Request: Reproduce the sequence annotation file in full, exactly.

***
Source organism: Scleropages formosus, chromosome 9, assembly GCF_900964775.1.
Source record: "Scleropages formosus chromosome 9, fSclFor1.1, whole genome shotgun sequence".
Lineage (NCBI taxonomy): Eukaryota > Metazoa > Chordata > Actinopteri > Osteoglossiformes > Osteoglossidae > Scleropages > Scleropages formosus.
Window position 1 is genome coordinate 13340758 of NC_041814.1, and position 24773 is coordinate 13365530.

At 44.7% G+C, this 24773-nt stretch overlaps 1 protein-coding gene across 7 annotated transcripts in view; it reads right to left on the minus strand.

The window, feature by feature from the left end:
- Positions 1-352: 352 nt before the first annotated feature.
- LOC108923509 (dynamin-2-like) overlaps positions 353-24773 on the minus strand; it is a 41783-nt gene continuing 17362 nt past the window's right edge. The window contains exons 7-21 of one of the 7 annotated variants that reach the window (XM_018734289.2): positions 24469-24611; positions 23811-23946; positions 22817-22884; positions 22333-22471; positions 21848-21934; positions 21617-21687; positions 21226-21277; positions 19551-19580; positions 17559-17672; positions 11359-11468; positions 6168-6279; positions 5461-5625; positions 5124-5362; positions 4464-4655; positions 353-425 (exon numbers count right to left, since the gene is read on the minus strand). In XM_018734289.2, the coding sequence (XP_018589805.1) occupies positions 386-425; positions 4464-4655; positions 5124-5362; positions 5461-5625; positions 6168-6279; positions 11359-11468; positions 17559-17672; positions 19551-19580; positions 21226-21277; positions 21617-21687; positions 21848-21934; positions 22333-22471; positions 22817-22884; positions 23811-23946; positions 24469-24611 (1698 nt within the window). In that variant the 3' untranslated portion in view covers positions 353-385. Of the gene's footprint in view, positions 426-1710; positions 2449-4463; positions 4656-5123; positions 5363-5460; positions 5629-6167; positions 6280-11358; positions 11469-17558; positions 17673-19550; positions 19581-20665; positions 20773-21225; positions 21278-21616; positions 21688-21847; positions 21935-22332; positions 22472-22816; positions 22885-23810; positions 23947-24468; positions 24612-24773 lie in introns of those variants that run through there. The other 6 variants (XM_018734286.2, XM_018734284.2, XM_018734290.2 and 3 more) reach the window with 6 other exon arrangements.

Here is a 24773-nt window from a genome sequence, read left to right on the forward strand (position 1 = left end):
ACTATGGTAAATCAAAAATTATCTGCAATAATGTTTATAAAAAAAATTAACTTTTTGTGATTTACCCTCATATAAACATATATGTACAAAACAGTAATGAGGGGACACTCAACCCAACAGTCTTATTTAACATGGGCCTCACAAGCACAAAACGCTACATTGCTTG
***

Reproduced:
Source organism: Scleropages formosus, chromosome 9, assembly GCF_900964775.1.
Source record: "Scleropages formosus chromosome 9, fSclFor1.1, whole genome shotgun sequence".
Lineage (NCBI taxonomy): Eukaryota > Metazoa > Chordata > Actinopteri > Osteoglossiformes > Osteoglossidae > Scleropages > Scleropages formosus.
Window position 1 is genome coordinate 13340758 of NC_041814.1, and position 24773 is coordinate 13365530.

At 44.7% G+C, this 24773-nt stretch overlaps 1 protein-coding gene across 7 annotated transcripts in view; it reads right to left on the minus strand.

The window, feature by feature from the left end:
- Positions 1-352: 352 nt before the first annotated feature.
- LOC108923509 (dynamin-2-like) overlaps positions 353-24773 on the minus strand; it is a 41783-nt gene continuing 17362 nt past the window's right edge. The window contains exons 7-21 of one of the 7 annotated variants that reach the window (XM_018734289.2): positions 24469-24611; positions 23811-23946; positions 22817-22884; positions 22333-22471; positions 21848-21934; positions 21617-21687; positions 21226-21277; positions 19551-19580; positions 17559-17672; positions 11359-11468; positions 6168-6279; positions 5461-5625; positions 5124-5362; positions 4464-4655; positions 353-425 (exon numbers count right to left, since the gene is read on the minus strand). In XM_018734289.2, the coding sequence (XP_018589805.1) occupies positions 386-425; positions 4464-4655; positions 5124-5362; positions 5461-5625; positions 6168-6279; positions 11359-11468; positions 17559-17672; positions 19551-19580; positions 21226-21277; positions 21617-21687; positions 21848-21934; positions 22333-22471; positions 22817-22884; positions 23811-23946; positions 24469-24611 (1698 nt within the window). In that variant the 3' untranslated portion in view covers positions 353-385. Of the gene's footprint in view, positions 426-1710; positions 2449-4463; positions 4656-5123; positions 5363-5460; positions 5629-6167; positions 6280-11358; positions 11469-17558; positions 17673-19550; positions 19581-20665; positions 20773-21225; positions 21278-21616; positions 21688-21847; positions 21935-22332; positions 22472-22816; positions 22885-23810; positions 23947-24468; positions 24612-24773 lie in introns of those variants that run through there. The other 6 variants (XM_018734286.2, XM_018734284.2, XM_018734290.2 and 3 more) reach the window with 6 other exon arrangements.

Here is a 24773-nt window from a genome sequence, read left to right on the forward strand (position 1 = left end):
ACTATGGTAAATCAAAAATTATCTGCAATAATGTTTATAAAAAAAATTAACTTTTTGTGATTTACCCTCATATAAACATATATGTACAAAACAGTAATGAGGGGACACTCAACCCAACAGTCTTATTTAACATGGGCCTCACAAGCACAAAACGCTACATTGCTTG